With simple masking tape, photographer Robert Chase Heishman transforms everyday spaces into flat, geometric scenes. This effect creates an illusive new space, redefined by new boundaries. Whether the tapes’ colors are bright or more subdued, the effect is stark. He creates new shapes within the photograph, or uses the tape to create a framed effect for the photograph. If the photographs were stripped of tape, the photographs would be a bit dull. By adding the tape to some of his scenes, Heishman creates the effect of a lost dimension. Because his designs are so thoughtfully shaped, it takes more than a glance at these photographs to recognize that the tape has been placed onto the scene and not the photograph. When he’s not masking his surroundings with tape, Heishman also works with video and sculpture to explore similar themes like peripheral vision, flatness, and digital affect. He lives and works in Chicago. (via from89)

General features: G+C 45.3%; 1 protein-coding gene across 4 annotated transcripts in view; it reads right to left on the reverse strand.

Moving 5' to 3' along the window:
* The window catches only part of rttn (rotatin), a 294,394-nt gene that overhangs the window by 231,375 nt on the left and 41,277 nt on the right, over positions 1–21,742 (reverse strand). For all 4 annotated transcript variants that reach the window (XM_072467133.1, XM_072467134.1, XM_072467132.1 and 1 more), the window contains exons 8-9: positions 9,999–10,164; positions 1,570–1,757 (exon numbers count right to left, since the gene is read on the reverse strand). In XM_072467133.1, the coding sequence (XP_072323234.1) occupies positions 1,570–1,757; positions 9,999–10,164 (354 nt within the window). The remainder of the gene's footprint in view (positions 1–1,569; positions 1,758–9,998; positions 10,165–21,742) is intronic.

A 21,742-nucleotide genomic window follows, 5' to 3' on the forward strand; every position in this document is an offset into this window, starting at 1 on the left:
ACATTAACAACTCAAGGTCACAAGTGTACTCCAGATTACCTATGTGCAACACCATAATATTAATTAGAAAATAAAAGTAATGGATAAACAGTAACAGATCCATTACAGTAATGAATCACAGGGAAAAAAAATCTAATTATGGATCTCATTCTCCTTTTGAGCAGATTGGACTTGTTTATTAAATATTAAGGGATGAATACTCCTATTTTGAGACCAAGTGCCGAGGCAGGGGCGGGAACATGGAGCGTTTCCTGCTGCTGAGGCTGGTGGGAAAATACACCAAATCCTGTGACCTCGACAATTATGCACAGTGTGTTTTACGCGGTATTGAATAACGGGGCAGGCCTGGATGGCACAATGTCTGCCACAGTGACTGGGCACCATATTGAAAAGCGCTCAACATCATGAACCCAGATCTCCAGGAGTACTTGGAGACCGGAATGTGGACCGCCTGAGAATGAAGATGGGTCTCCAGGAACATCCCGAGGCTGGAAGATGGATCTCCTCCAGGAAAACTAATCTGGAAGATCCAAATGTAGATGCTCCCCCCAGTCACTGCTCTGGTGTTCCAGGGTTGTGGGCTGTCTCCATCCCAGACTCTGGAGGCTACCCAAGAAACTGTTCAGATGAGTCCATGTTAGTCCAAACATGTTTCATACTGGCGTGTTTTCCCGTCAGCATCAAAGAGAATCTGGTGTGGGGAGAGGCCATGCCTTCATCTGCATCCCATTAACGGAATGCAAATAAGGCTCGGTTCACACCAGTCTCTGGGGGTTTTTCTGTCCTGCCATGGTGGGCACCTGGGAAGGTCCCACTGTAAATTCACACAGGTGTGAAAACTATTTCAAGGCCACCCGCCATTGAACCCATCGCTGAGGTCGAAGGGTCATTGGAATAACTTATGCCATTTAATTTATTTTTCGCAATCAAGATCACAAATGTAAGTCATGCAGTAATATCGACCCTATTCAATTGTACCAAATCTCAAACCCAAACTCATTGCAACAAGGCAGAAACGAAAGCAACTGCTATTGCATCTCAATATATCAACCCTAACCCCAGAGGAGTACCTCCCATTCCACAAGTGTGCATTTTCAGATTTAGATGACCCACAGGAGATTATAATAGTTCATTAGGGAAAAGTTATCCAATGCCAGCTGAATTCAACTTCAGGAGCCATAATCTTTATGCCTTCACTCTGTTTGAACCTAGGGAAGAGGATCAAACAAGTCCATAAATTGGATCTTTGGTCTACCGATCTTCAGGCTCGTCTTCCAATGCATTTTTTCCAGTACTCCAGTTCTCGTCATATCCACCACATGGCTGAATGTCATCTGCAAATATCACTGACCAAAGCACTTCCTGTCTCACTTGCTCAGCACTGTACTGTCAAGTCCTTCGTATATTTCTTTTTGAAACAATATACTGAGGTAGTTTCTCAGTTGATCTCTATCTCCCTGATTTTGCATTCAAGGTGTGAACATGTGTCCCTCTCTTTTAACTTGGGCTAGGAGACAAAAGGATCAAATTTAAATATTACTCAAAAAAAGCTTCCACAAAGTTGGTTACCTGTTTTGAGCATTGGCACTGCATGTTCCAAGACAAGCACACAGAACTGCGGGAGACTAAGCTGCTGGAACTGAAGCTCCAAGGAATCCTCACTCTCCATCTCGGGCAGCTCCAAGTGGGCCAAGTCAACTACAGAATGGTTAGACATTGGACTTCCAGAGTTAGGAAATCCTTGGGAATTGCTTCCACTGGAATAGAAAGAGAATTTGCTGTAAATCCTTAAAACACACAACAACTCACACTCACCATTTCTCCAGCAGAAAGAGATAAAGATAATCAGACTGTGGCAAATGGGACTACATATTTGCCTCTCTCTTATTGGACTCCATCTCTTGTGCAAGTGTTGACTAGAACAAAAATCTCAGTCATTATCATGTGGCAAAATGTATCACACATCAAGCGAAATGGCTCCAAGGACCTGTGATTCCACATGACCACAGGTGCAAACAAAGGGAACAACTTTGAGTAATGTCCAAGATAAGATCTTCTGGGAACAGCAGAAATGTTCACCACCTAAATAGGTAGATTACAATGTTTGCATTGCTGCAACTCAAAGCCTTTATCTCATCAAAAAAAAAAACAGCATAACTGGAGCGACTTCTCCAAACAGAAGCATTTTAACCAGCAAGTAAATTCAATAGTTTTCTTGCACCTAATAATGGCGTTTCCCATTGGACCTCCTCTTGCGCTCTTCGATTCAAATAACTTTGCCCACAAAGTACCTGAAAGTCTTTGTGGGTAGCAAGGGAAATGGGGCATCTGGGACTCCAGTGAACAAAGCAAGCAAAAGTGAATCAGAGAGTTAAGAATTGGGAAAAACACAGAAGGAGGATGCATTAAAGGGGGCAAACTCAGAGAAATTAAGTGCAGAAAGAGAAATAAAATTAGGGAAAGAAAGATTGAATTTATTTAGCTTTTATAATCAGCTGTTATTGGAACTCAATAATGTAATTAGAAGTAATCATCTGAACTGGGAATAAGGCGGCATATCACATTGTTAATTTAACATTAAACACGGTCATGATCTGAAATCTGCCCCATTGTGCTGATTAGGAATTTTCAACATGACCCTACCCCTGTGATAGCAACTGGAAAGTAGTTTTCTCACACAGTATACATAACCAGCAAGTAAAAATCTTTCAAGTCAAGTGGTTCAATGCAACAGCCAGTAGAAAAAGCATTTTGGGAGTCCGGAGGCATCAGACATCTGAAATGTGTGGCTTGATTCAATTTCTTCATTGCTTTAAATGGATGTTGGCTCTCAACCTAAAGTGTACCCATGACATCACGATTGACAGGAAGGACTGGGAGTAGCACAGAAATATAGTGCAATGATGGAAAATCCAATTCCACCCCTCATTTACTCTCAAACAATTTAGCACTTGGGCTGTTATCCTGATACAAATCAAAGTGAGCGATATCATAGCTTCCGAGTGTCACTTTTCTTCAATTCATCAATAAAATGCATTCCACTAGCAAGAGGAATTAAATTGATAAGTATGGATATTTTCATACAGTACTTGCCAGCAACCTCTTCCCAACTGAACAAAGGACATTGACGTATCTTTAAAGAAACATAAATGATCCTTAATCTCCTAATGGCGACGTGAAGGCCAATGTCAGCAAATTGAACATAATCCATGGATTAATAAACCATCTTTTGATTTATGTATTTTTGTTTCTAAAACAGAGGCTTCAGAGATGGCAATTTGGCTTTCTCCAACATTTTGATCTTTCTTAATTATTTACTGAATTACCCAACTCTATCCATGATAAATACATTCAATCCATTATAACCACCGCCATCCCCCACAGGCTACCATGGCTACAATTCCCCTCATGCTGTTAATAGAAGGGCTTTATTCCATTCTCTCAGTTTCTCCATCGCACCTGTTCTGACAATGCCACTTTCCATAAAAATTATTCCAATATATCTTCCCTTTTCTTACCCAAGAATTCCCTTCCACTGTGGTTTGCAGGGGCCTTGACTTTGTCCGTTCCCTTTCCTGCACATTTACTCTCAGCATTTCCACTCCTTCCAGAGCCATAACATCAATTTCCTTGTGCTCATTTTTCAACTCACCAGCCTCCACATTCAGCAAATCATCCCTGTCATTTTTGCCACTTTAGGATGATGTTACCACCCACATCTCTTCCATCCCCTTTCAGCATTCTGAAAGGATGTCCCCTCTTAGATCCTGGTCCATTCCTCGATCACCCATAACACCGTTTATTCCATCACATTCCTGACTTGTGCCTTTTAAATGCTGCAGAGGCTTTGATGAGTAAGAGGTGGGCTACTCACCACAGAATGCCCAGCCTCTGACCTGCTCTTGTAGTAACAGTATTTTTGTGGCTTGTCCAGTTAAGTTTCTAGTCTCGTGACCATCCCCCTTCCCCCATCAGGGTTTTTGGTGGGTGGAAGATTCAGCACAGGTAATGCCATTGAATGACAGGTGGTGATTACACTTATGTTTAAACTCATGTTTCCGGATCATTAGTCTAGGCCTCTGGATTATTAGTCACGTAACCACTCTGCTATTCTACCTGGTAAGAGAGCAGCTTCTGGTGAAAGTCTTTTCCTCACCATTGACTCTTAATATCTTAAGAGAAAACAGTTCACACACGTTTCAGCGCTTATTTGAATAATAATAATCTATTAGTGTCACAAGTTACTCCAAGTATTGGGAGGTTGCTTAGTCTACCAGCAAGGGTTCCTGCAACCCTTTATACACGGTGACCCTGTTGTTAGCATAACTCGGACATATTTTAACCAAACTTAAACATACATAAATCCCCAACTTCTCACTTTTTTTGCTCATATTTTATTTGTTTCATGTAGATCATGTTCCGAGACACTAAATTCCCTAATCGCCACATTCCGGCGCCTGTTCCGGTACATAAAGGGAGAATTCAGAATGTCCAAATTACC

Filmmaker Dave Altizer’s short mini-documentary Porcelainia features Bobby Jaber, an educator, scientist, and artist. After Jaber retired from teaching chemistry, he was able to focus his energies on porcelain work, specifically geometric designs based on molecular shapes. Jaber’s approach to his work is inspired by his scientist/artist predecessors, most notably Buckminster Fuller, inventor of the geodesic dome. Though he’s had a little financial success with some of his work, Jaber is clearly motivated by love and dedication to his craft. Be sure to stick around after the credits to catch Jaber’s priceless reaction to current technology.